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Posted By Topic: Roof Top Isolators for 230 V Micro Inverter Arrays

Phazor
Mar 02 2019 18:50

Learned ones! within AS/NZ3000 re isolating sw adjacent to generating source can we cite a lockable remote isolator to satisfy
this particular situation?

I think we can agree no one is going to get up on the roof with a 27 degree plus pitch to go and try and find the AC rooftop isolator under the array somewhere.

A lockable isolator somewhere between the array and switchboard (and labelled at switchboard) connection is a far practical arrangement.
Thoughts?
   

pluto
Mar 02 2019 19:43

I would suggest that a rooftop isolator is essential if it necessary to change a faulty module as the wiring loom amd the connetion to each mirco-modules used is not one designed to be removed when enlivened.

If you check with the mirco-module manufacturers instructions I think you may find that a new module and is connected to a PV panel and operating cannot be connected to the common loom when it is enlivened from other modules. The roof top isolator provides a easy method of diconnection for rstarting all modules together and thus will re-synch all modules as a group of modules.
   

Phazor
Mar 02 2019 20:04

A remote lockable remote isolator would satisfy your mentioned concerns.

By having an isolator at the rooftop does not mitigate a micro inverter islanding within the array on the load side of the rooftop isolator .

The question Im asking is does a remote lockable isolator satisfy AS/NZS 3000 with regard to an isolator adjacent to a generating source.
   

Phazor
Mar 02 2019 20:10

Im also suggesting solar arrays at greater than 25 degree pitch especially during winter when dew is present etc that the "readily accessible" is a crock of the proverbial especially when there is no mandatory signage to highlight where the isolator is located.
The labelled (at inverter connected switchboard) remote lockable is just common sense.
   

AlecK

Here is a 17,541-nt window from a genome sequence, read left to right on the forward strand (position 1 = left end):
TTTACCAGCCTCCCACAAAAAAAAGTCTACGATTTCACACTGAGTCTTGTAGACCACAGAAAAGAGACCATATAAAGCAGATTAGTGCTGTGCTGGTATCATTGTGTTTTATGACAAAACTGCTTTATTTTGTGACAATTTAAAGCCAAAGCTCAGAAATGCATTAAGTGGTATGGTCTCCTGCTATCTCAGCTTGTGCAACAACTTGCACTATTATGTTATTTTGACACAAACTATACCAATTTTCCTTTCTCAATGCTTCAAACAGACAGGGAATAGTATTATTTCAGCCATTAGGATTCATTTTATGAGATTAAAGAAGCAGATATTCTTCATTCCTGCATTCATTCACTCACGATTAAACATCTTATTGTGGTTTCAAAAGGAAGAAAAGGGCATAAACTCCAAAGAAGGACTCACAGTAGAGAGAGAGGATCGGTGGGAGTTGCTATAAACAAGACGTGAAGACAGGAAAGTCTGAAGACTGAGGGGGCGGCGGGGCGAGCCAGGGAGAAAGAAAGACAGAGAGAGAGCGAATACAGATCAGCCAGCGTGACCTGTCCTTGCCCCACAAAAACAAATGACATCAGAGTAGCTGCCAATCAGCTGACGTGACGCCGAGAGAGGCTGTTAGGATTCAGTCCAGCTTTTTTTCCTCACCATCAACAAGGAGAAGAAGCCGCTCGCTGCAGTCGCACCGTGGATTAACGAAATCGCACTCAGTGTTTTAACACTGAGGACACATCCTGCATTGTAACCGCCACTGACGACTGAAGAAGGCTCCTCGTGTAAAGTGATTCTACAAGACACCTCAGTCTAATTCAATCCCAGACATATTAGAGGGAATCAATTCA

Mar 03 2019 12:01

Short answer is "No".
The requirement [7.3.4.1(a)is that the switch be "adjacent to, or on the generation system". Further, there must be clear line of sight between switch and system.
Which is about the person operating the switch being able to see that there's no-one working on the system.


For those whose dictionaries are made of elastic words; 2018 edition defines "adjacent" as within arm's reach and without any obstruction between, so suggested location " under the array" would not comply.

Fact is that someone WILL be up there to carry out work on the array, no matter how steep the roof / array pitch; and that's when the switch is needed.
   

Phazor
Mar 03 2019 12:10

At the edge of the array under the module is readily accessible once on the roof.

The fact that its on the roof is note readily accessible by definition.
   

Dufresne
Mar 04 2019 07:16

Hi AlecK,

Clause 7.3.4.1(a)(i) ends with the word "or". That word suggests an acceptable alternative exists.

It looks like if we follow the provisions of clause 7.3.4.1(a)(ii) then the switch does not need to be adjacent to the array.

Could the switch not be some distance away with a provision of being locked in the open position?
   

AlecK
Mar 04 2019 09:23

True; and that acceptable alternative" is given in (a)(ii).
But it's a little more complicated that just capable of being locked off, as that's a requirement for any isolating switch under 2.3.2.2. Note the different wording used for this item: "provided with a means of securing ... that requires a deliberate action to engage or disengage".

The second bit seems easy enough, hard to think of a means of "securing in open position" [2.3.2.2] that wouldn't require "deliberate action" when locking / unlocking.
"Provided with" means not just a hole for the padlock (or whatever) the actual lock has to be "provided".

Part of the problem is that 7.3 is based on the requirements for engine-driven generating sets (found in "3010"); and doesn't cater well for other forms of generation. In particular, array-mounted micro-inverters hadn't been invented when 7.3 was written. In most cases, we should be using the appropriate companion Standard, which in this case would be 4777.1. And even then, need to get latest (2016, AS/NZS - not yet cited) edition for any guidance on micro-inverters
   

pluto
Mar 04 2019 11:45

You also need AS/NZS 5033 2014 edition clause 4.3.1.2 to get the full story on the installation of micro inverters.